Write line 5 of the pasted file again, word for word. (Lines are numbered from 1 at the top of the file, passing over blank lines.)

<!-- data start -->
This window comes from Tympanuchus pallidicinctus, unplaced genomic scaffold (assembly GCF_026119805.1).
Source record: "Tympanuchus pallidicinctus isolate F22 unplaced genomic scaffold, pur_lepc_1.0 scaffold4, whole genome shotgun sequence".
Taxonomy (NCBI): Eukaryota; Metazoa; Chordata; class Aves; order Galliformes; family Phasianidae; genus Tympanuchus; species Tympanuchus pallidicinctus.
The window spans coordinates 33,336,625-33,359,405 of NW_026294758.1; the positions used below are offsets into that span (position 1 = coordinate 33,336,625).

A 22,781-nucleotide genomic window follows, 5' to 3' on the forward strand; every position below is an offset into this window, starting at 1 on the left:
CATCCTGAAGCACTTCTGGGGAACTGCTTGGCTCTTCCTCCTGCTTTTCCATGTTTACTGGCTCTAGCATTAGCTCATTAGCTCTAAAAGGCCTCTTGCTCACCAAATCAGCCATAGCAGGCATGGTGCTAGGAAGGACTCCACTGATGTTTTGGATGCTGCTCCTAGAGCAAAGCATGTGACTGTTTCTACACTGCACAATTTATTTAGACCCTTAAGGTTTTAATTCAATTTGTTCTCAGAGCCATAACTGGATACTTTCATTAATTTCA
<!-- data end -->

A 22,781-nucleotide genomic window follows, 5' to 3' on the forward strand; every position below is an offset into this window, starting at 1 on the left: